Many of the stories in the May 2011 issue of the Magazine of Fantasy & Science Fiction have two broadly recurring themes, music and the apocalypse.
The Final Verse’ by Chet Williamson tells of a folk song with a long, dark history and of two bluegrass musicians’ attempts to track down its missing last verse. It’s dark, chilling, and steeped in authenticity. Highly Recommended.
The ubiquitous Robert Reed, who seems to be everywhere –but who actually only appeared twice in F&SF in 2010- returns with two stories, the first of which is ‘Stock Pictures.’ An old man is mowing his lawn when a beautiful woman and her companion stop and ask if they may take pictures for use in books and catalogues. It’s a strange yet effective story which the editor’s notes say caused a certain amount of discussion in the F & SF office, and like many of them, it’s hard to say what it’s about. Nonetheless, Recommended.
‘The Black Mountain’ by Albert E. Cowdrey takes the reader to a relatively unvisited part of the French Quarter of New Orleans, where a developer does recurring battle with his friend over the fate of New Orleans’ historical buildings.
Steven Popkes’ “Agent of Change” is one of several stories dealing with environmental catastrophe (as is the Cowdrey), this time adopting a light-hearted tone. A real-life Godzilla is found in the North Pacific, and begins to munch whaling vessels. Recommended.
“Fine Green Dust” by Don Webb tells of the end of the world; this time it really is with a whimper, rather than a bang. One of the strangest stories to come out of Austin, Texas.
Alexandra Duncan’s novella ‘Rampion’ is at the core of the issue. Set in the dying days of the Umayyad caliphate in southern Spain, it sets a bittersweet love story between a Muslim man and a Christian woman against a backdrop of the breakdown and descent into anarchy of a multicultural society. Much of F & SF’s ‘Ye Olde Fantasy’ is little more than modern man and woman draped in clothes, but here Duncan dives deep under the skin of the hero and his society. Highly Recommended.
‘Signs of Life’ by Carter Scholz is another in the long line of stories about scientists in which science itself is a protagonist, of which perhaps the most famous is Gregory Benford’s Timescape. This time the scientist is Jim Byrne, casualty of a collapsed marriage, unable to connect with his colleagues, driving all around him away. Byrne is in the last chance saloon of research when he stumbles across recurring sequences in junk DNA strand, but even when his life looks to be turning around, Byrne sabotages its recovery. Highly Recommended.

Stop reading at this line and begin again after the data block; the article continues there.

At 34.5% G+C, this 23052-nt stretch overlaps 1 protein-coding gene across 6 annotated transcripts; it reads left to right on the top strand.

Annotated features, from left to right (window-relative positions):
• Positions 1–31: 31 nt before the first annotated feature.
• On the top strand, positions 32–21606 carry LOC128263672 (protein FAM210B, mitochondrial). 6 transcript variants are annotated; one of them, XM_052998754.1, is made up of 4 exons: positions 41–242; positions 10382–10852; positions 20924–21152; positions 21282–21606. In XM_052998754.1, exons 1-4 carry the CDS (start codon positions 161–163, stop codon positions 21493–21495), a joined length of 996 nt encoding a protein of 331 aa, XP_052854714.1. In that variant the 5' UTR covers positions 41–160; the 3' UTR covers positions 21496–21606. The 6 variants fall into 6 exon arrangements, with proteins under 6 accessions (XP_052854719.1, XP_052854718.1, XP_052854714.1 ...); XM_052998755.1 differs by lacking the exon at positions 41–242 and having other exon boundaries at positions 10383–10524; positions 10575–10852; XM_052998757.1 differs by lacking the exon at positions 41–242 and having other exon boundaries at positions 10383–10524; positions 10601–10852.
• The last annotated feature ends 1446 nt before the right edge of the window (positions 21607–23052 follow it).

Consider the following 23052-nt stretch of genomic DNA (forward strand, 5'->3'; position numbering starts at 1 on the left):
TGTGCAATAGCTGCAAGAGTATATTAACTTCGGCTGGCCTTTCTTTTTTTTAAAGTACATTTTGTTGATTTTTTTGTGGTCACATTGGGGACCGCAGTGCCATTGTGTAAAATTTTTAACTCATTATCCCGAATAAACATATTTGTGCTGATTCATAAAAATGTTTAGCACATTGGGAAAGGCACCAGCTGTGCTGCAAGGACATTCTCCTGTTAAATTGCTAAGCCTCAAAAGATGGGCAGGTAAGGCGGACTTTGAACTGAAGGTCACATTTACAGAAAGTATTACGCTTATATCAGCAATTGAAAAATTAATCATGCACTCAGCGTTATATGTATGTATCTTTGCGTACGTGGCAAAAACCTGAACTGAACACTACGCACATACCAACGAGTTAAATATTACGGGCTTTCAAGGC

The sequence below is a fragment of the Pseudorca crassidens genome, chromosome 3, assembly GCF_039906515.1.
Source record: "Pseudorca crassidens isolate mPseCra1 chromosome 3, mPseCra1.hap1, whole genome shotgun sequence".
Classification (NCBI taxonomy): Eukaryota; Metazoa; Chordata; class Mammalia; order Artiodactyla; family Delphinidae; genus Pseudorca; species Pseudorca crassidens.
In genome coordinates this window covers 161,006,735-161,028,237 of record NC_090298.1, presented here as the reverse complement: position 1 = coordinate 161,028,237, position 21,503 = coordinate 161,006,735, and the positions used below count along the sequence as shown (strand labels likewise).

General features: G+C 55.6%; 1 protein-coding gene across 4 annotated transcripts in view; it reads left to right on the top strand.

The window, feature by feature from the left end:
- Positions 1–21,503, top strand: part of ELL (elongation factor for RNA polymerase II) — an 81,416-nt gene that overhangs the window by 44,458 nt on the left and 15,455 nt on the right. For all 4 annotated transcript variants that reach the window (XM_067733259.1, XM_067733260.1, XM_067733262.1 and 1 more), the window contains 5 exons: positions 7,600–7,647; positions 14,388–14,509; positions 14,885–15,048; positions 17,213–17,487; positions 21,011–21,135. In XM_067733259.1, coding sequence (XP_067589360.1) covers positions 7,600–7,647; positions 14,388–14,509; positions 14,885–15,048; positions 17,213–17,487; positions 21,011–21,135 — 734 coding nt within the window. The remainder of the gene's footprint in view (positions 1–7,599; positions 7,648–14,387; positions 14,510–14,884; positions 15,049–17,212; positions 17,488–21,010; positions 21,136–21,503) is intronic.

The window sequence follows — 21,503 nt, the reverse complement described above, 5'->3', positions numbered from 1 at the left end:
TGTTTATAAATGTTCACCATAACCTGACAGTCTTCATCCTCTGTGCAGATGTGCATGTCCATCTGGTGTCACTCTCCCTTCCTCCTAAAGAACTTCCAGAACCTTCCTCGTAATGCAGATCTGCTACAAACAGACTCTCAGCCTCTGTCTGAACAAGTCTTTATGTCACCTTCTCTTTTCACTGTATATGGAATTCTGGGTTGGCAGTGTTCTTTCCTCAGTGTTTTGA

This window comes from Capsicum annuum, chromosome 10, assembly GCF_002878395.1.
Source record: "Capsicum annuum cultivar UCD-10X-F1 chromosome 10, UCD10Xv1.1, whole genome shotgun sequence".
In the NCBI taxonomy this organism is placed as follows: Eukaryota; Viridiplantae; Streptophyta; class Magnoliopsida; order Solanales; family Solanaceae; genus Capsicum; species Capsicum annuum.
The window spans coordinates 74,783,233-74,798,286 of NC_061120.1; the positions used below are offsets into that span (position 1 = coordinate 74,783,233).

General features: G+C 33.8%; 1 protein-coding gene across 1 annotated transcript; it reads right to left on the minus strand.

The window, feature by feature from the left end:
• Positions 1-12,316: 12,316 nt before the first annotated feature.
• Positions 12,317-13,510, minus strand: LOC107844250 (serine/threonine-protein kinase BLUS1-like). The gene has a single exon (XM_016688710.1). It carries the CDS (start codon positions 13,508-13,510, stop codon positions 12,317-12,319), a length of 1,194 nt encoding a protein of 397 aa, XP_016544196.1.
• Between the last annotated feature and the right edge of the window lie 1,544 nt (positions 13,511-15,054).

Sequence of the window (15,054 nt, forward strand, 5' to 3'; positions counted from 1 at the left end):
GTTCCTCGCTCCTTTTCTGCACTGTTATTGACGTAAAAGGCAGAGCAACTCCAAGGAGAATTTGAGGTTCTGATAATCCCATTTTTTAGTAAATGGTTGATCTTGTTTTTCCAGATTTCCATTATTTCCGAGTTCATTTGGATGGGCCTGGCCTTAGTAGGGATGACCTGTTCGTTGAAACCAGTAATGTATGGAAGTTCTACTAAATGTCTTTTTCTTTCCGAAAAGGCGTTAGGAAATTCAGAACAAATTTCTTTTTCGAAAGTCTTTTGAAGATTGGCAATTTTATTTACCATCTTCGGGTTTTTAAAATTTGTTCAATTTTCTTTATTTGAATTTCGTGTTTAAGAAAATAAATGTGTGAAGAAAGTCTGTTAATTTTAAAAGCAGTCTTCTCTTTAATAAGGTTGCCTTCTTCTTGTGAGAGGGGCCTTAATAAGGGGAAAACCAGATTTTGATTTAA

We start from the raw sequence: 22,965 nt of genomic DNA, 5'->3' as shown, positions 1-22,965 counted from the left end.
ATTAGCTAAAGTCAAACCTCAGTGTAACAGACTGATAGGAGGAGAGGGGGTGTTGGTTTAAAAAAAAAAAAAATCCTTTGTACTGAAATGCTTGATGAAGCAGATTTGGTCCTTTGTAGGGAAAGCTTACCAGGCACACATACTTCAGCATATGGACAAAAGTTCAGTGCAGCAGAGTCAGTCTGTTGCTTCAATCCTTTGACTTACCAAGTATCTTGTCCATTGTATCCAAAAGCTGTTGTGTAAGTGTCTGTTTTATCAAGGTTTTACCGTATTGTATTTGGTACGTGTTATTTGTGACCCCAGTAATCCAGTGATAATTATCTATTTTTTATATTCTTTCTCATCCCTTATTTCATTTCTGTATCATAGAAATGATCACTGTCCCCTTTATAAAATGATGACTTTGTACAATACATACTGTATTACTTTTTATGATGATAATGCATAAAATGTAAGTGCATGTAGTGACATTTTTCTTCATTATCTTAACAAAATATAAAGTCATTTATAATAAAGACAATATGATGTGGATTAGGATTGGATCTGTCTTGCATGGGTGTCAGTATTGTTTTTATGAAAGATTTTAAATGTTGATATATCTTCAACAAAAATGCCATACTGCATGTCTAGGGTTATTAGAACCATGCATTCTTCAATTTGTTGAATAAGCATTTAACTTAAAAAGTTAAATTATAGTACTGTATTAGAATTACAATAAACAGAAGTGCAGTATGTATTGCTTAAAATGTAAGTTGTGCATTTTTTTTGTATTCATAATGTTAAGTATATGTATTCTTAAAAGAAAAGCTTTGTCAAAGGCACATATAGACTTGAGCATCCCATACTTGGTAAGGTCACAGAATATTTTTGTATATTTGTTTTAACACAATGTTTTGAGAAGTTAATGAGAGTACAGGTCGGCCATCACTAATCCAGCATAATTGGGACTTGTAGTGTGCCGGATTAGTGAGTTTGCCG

Scott Bradfield’s ‘Starship Dazzle’ features the latest adventure of Dazzle (“the world’s first surgically adapted talking mutt,”) who has been gracing the pages of F & SF for over a dozen years. This time Dazzle has talked his way into NASA and is fired off into space to make First Contact, while Bradfield’s wry wit is turned on the world of consumerism. Recommended.
‘The Old Terrologist’s Tale’ by S. L. Gilbow is a campfire story. The campfire may be on another world, thousands of years in the future, but the men (and women) sit around the fire, just as in any traditional tall tale. It’s an effective reworking, though and is Recommended.
Robert Reed returns with ‘The Road Ahead,’ a sequel –or perhaps a prequel- to ‘Stock Pictures, in which much is explained, but Reed leaves some questions to remain. Recommended.
Kate Wilhelm’s novelette ‘Music Makers’ concludes the issue with another musical story; novice reporter Jake Manfried is sent to interview the companion of a dead musician in Nashville, and finds a beautiful house in the middle of a commercial district. He also finds the musician’s extended family. Wilhelm brings all her charm and fifty-plus years experience to bear on a seductive, poignant tale of blossoming love in the Deep South. Outstanding.
Another fine issue, this one with cover art by Tomislav Tikulin
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